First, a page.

Memorial Day Weekend is the all-time indicator that summer is right around the corner. There’s something special about this particular holiday. And not just the fact it’s set aside to honor our troops. That special day we use to remember those who’ve died in service to our country also brings to mind soft summer breezes at the beach, wearing sandals everywhere we go (when we bother with something on our feet at all–my personal preference is going barefoot) and closer to home, taking a walk outside in the garden. There’s nothing quite like opening the back door on a crisp, gray morning (yes, May gray and June gloom are very real here until the marine layer burns off) and stepping out into my own special place where I’ve planted my own herbs and vegetables. But the summer heat can do a number on certain plants. Picking the right ones that can handle the heat and full sun is tricky. If you’re contemplating a summer garden, ask a pro. There are tons of informative websites that will help. Some will even take questions and reply by email.
Crashing that barrier and fear of what exactly to plant is the first step to making your garden just as lush in August as the one you planted in March. I admit that California’s drought conditions make the whole idea a bit daunting, but certainly not impossible.
First, start small or small-ish. Maybe begin your summer gardening project with herbs like basil, chives, and mint along with a few rows of beans, zucchini and eggplant. I’d skip tomatoes only because I admit I’ve had major trouble growing them. I did have some success last year with grape tomatoes. But if you’re a long-time green thumber, go for it–plant whatever you like. Don’t let my failure to launch tomato plants stop you.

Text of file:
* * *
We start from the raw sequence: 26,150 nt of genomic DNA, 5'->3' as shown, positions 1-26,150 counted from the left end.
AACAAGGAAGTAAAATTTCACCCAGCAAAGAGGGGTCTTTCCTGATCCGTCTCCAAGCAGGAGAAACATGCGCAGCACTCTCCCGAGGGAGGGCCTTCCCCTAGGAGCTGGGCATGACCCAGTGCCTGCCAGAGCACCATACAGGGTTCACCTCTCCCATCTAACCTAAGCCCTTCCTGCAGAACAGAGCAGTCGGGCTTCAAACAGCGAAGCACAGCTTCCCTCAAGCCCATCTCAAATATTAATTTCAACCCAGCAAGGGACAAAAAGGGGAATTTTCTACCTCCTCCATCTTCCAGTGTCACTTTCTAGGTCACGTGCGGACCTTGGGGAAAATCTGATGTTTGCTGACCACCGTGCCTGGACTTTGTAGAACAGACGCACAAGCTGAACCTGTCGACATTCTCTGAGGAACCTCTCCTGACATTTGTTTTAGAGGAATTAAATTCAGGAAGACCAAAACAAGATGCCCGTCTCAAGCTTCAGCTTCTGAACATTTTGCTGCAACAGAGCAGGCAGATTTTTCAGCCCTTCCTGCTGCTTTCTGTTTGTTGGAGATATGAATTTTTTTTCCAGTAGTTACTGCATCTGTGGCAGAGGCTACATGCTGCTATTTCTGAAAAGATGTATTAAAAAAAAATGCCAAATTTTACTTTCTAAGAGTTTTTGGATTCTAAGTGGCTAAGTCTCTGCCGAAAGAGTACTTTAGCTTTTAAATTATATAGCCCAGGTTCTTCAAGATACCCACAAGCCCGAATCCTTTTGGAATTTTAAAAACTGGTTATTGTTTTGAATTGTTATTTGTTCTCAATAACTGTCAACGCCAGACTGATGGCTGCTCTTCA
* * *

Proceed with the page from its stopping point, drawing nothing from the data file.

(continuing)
Don’t have a lot of room or a backyard? Don’t let that discourage you from trying. Herbs can be grown in simple containers or planter boxes. Get creative. Turn a balcony or a small patio into your own patch of lettuce or rosemary.
The best advice I got my first year of having a summer garden was about watering. Water generously but do NOT and I mean, do NOT, water the leaves. It causes a perfect environment for fungal disease. Water when the top soil is dry, about an inch down and water the dirt not the plant itself. If the seedlings or sprouts start to droop, or if you notice mold, you’ve watered them too much, too often.
If you do start a garden this time of year, feel free to post pics here on my blog touting your success. Brag, beat your chest. It’s okay to feel good about your growing techniques at making dirt come to life. And if you have tips for me, don’t be shy. I’m still learning. After all, I’m the one who killed my lavender because I put it in the shade. Ugh!!
Anyway, I’d love to hear from you. Have a great, growing season!